It isn’t often that you find authentic Afro-Cuban out here in the Middle West of the United States—more likely to hear our particular river-town amalgamation of American Blues, inner-city hip-hop and country. Yet, here they were.

The syncopated bombo note gently bounced against the melody of the drum pattern, giving the guaguanco it’s characteristic “low-high, high, low” groove. For a moment I was transported to a different world and began to envision the traditional cowbell parts that go with the rhythm.

One of the congueros saw the little girl watching them and smiled. Probably a grandfather himself, he handed her a metal shaker so she could play along. She held it shyly, cautiously giving it a gentle shake as the sensuous music echoed against the walls of the stucco pavilion, sounding almost like a concert hall built for the occasion.

When they finished the song I complimented them and struck up a conversation. I found out they were a percussion group and were rehearsing. Apparently they felt the acoustics of the pavilion went well with tableau stretching out below us: the multi-colored fountain far down the hill, the lake just beyond, the towering trees that are Forest Park.

I could see their point. Cool place to practice.

They went back to playing and, under the darkness of the pavilion, we went back to exploring. The low concrete walls were of particular interest. Who would’ve thought walking along the top would be so exciting.

A beautiful backdrop to the night, the Afro-Cuban jam session was like a soundtrack as we discussed leaves, the bushes, a statue. Her soft, high-pitched two-year-old-girl voice contrasted with excited mandates as she asked to be lifted up onto this or helped down off of that.

We talked to the drummers on off, she and I did. Three older percussionists, a young father and one ebullient toddler—what a conversation. From rhythms of the French West Indies to jazz and funk, we fell into that unexpectedly natural harmony of kindred souls. Who would’ve thought our walk would lead here? Of all the places in St. Louis, our father-daughter night serendipitously wound up at this beautiful scene, in the middle of the probably the only Afro-Cuban jam session going on for hundreds of miles.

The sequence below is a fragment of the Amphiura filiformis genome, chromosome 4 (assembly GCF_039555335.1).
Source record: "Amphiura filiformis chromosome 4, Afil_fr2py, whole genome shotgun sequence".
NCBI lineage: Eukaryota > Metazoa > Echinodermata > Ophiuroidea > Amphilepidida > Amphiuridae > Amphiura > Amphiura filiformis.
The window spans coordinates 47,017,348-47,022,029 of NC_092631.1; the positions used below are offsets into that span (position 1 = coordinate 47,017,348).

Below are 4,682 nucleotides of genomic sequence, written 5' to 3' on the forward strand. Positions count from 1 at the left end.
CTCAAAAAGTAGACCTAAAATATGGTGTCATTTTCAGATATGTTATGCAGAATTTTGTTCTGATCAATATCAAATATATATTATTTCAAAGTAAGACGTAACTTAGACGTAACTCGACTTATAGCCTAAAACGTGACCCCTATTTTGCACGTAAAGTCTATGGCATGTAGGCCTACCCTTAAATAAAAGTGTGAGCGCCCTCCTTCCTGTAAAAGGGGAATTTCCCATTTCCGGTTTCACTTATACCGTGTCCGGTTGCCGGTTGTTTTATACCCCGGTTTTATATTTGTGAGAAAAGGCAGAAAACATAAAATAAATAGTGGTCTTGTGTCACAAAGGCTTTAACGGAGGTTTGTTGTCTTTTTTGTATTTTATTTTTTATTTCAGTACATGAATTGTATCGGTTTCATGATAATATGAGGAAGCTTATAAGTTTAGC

We said our good-byes as they packed up their gear, chuckling in response to her vigorous waves and excited farewells spoken in that soft little voice.

I reflected on how different life looked when you were interested in it: Magical. Exciting. Lucky. But I didn’t reflect for long—we were already turning our attention to our next adventure: running down the hill.

Happy shrieks lighting up the night, I could see her ecstatic face—blown away by such an exciting opportunity to run down such a big hill.

Definitively: Yes, she was running! And it WAS a big hill! And, yes, she WAS running!

People are amazing. I like life.

Photo Credit: Dave Herholz


  1. says

    I’ve never stopped marveling at how surprisingly cool the world can be when you go about seeing it from the viewpoint of your kids. And I think your kids will feed off of it too, if you get very interested in the world as well. Stay buried in your cell phone, and don’t be surprised if you can’t extract your kids from their iPads or whatever later on down the line.

    But, as an example, we just did a cross-country trip with the kids – and finding things all across the country to keep ourselves interested in also kept the kids with their attention outside and on the world & life.